The sals is for $15,000 plus an hour’s worth of advertising airtime a week for a year (52 hours total). Because it’s a purchase of a station that was losing money, and will require investments to bring it into compliance with its obligations, the CRTC did not impose additional tangible benefits on the transaction.

Much of what the station will look like under the new owners has already become evident. It launched new branding and a new website, and is simulcasting a news show from CJWI during rush hours (6-9am and 4-6pm weekdays). The new owners promise that the rest of the schedule will be unique to CJMS, that it will not air ethnic programming, and that it will continue to serve the community of St-Constant.

The new owner also told the commission that the plan is to modernize the music at CJMS and bring in more contemporary country.

The sale follows a bizarre hearing last year in which Azoulay blamed serious and repeated failures to comply with CRTC licence obligations on his father’s dementia, a statement that left commissioners dumbfounded.

The commission responded by imposing mandatory orders on CJMS requiring it to come into compliance with its licence, with the threat of contempt-of-court charges if they don’t. Those orders have been maintained under the new owner.

The change in ownership comes with a new licence and de facto renewal until Aug. 31, 2017. The three-year licence term reflects the fact that CJMS has repeatedly failed to meet its regulatory obligations.

CPAM owner agrees to buy CJMS 1040 for $15,000, keep it country

Almost a year after a bizarre CRTC hearing in which the owner of CJMS 1040 AM in St-Constant blamed the station’s failure to meet its regulatory obligations on his father’s dementia and announced before a surprised panel of commissioners that the station had been sold to an unnamed buyer, the details of that transaction have been published by the commission.

The CRTC has called a hearing for Nov. 12 (a technicality; the parties aren’t being asked to appear) to discuss two applications related to CJMS: Its licence renewal, which was in grave danger of not being accepted because of the repeated management failures, and a proposed sale of the station to Jean Ernest Pierre, the owner of CPAM Radio Union (CJWI 1410 AM), the Haitian community station in Montreal.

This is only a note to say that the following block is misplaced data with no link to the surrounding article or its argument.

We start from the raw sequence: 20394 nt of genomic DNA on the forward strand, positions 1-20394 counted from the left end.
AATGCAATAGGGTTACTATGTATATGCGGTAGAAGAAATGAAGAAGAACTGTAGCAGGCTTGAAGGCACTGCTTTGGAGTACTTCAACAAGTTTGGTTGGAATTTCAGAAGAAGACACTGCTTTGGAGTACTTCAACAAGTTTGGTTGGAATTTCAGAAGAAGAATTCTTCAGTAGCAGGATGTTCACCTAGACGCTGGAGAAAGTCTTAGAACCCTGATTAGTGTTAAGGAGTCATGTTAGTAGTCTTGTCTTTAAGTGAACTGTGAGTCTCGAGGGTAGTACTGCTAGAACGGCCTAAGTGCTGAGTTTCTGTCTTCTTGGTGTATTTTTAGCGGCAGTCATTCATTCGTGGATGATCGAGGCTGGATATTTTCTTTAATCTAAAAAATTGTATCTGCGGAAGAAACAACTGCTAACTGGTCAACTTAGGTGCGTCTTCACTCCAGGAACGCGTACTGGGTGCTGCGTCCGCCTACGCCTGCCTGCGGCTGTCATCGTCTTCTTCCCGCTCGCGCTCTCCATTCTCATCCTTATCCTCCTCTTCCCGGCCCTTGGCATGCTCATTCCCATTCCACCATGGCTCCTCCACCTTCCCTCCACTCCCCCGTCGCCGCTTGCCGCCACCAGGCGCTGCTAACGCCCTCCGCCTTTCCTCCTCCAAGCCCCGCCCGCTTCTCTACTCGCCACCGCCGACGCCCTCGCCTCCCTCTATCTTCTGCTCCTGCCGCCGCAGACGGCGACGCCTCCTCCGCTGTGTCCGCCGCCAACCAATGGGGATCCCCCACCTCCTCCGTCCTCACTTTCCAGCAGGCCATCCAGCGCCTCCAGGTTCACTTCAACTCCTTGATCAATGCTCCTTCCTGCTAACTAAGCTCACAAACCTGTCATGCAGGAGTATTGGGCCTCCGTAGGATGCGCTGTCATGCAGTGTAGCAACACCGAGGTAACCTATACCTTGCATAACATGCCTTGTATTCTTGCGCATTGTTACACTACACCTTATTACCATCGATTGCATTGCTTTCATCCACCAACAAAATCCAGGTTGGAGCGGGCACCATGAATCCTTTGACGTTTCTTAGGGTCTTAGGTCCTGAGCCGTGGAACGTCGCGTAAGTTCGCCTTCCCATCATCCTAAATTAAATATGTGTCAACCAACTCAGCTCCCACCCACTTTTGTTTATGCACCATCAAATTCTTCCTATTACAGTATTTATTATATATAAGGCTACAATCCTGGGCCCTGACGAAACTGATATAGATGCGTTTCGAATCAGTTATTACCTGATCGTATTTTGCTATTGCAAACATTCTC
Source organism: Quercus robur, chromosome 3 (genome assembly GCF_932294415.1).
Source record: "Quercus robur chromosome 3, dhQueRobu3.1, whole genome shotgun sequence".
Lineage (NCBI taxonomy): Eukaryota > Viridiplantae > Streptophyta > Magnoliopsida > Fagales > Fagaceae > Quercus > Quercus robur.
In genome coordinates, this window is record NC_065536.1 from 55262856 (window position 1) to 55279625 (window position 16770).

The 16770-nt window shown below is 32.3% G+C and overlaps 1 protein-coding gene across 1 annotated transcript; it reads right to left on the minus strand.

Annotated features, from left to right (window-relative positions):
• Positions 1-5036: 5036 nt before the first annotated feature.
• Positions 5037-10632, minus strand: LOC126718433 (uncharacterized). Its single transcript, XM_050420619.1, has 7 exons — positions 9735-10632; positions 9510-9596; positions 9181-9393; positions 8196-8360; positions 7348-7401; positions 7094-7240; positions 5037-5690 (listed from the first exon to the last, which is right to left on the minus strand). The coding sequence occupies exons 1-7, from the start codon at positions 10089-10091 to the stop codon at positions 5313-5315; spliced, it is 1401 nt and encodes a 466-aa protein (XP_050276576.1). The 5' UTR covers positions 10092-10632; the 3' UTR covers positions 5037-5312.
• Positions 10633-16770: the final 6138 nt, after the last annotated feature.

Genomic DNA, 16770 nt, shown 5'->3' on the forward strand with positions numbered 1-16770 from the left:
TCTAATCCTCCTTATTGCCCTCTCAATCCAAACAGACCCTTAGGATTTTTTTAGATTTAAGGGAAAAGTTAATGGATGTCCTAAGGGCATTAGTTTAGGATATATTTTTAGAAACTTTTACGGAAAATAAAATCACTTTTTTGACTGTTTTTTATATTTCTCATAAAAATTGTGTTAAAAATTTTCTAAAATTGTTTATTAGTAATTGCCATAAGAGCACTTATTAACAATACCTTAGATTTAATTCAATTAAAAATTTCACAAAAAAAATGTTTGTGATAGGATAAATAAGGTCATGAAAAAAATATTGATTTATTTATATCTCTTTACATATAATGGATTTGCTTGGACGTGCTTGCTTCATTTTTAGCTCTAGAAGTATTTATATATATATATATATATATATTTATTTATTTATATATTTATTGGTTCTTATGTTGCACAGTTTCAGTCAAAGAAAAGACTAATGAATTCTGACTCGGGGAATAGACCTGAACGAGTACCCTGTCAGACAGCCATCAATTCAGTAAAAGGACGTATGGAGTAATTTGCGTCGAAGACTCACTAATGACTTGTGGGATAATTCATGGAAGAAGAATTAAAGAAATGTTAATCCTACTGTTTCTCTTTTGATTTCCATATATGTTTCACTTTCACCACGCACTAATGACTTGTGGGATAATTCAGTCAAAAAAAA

The identity of the buyer is no surprise. The two stations share an antenna in St-Constant, and after the CRTC hearing, during which CJMS’s lack of news was brought up as an issue, the station began simulcasting morning and afternoon programs from CJWI.

Documents filed with the commission show that Alexandre Azoulay, who owns CJMS, agreed on Oct. 9, 2013 (a month before the hearing) to sell it to Groupe Médias Pam Inc., a company entirely owned by Pierre, who is also the sole owner of CPAM. The purchase price is $15,000, as well as an hour a week of airtime for a year, for Michael Azoulay’s talk program connected with his family’s chiropractic business.

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CJMS blames non-compliance on father’s dementia, says station has been sold

When the CRTC called the licensee of St-Constant country station CJMS 1040 to appear at a hearing, it was clear that the station was in trouble. For months the commission had been trying to get program logs and recordings, and every attempt was unsuccessful. Finally, frustrated, the CRTC threatened to revoke the station’s licence if it didn’t travel to Gatineau and explain itself.

So we knew this was going to be serious, and the explanations given for non-compliance with its licence were going to have to be big. But still, the commissioners were taken aback by two bombshells that owner Alexandre Azoulay presented to them on Wednesday.